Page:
What is claimed is:

l. A method of manufacturing a silicon carbide crystal containing a narrow PN junction comprising providing a furnace containing a space bounded by silicon carbide, heating the silicon carbide bounded space at a first temperature between 2,300 and 2,600 C. in an inert gas atmosphere containing a donor to grow by recrystallization and condensation a first crystal portion of donor-doped, N-type silicon carbide, reducing the space temperature below 2,000 C. and completely freeing the space of the donor, thereafter reheating the silicon carbide bounded space containing the first crystal portion in an inert gas atmosphere containing aluminum as an acceptor and crystal growth enhancement agent but at a second temperature from 200 to 300 C. below the first temperature to grow epitaxially by recrystallization and condensation on the first crystal portion a second crystal portion of aluminumdoped, P-type silicon carbide forming a narrow PN junction

Referenced by
Citing PatentFiling datePublication dateApplicantTitle
US3767980 *Feb 4, 1972Oct 23, 1973Norton CoSilicon carbide junction diode
US4146774 *Sep 12, 1977Mar 27, 1979Hughes Aircraft CompanyPlanar reactive evaporation apparatus for the deposition of compound semiconducting films
US4147572 *Feb 27, 1978Apr 3, 1979Vodakov Jury AMethod for epitaxial production of semiconductor silicon carbide utilizing a close-space sublimation deposition technique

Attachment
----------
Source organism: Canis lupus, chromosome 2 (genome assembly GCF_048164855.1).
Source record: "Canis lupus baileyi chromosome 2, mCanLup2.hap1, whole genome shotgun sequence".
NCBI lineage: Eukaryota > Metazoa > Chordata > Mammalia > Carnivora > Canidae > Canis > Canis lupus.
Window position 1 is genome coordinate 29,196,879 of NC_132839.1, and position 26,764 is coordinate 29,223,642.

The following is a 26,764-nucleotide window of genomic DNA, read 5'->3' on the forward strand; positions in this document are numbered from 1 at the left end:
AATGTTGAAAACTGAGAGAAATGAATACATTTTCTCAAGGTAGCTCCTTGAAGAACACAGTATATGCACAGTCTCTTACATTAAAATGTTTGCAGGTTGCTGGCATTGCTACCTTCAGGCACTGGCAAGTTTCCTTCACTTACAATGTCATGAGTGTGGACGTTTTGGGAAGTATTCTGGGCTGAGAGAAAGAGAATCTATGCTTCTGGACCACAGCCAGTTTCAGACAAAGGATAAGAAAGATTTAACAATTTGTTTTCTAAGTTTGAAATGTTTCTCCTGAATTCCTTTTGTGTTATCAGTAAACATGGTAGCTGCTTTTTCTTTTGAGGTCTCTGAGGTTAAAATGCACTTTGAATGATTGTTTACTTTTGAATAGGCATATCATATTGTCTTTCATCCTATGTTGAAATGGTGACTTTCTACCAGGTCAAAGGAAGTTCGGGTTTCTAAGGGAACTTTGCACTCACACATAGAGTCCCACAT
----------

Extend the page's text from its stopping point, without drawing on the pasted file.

US4209474 *Feb 9, 1979Jun 24, 1980General Electric CompanyProcess for preparing semiconducting silicon carbide sintered body
US4756895 *Aug 22, 1986Jul 12, 1988Stemcor CorporationHeating porous silicon carbide precursor in the presence of a crystal growth control additive
US4866005 *Oct 26, 1987Sep 12, 1989North Carolina State UniversitySublimation of silicon carbide to produce large, device quality single crystals of silicon carbide
US4981665 *Apr 22, 1988Jan 1, 1991Stemcor CorporationHexagonal silicon carbide platelets and preforms and methods for making and using same
US5002905 *Apr 22, 1988Mar 26, 1991Stemcor CorporationReinforced matrix for high temperature thermal insulation, shock resistance, electrical properties
US5441011 *Mar 15, 1994Aug 15, 1995Nippon Steel CorporationSublimation growth of single crystal SiC
US6113692 *Mar 25, 1997Sep 5, 2000Commissariat A L'energie AtomiqueApparatus and process for the formation of monocrystalline silicon carbide (SiC) on a nucleus
US6814801 *Jun 24, 2002Nov 9, 2004Cree, Inc.Method for producing semi-insulating resistivity in high purity silicon carbide crystals
US8013343 *Oct 27, 2005Sep 6, 2011Sumitomo Electric Industries, Ltd.Silicon carbide single crystal, silicon carbide substrate and manufacturing method for silicon carbide single crystal
US8147991May 3, 2010Apr 3, 2012Cree, Inc.One hundred millimeter single crystal silicon carbide wafer
USRE34861 *Oct 9, 1990Feb 14, 1995North Carolina State UniversitySublimation of silicon carbide to produce large, device quality single crystals of silicon carbide
EP0712150A1Oct 26, 1988May 15, 1996North Carolina State UniversitySublimation growth of silicon carbide single crystals
Classifications
U.S. Classification117/105, 257/102, 117/951, 423/345, 23/301, 257/77, 148/DIG.148, 252/951, 252/62.30C, 438/931, 423/439, 257/103, 23/294.00S
International ClassificationH01L21/205, C30B23/00, C30B29/36, H01L33/00
Cooperative ClassificationY10S148/148, Y10S252/951, H01L33/0054, Y10S438/931
European ClassificationH01L33/00G2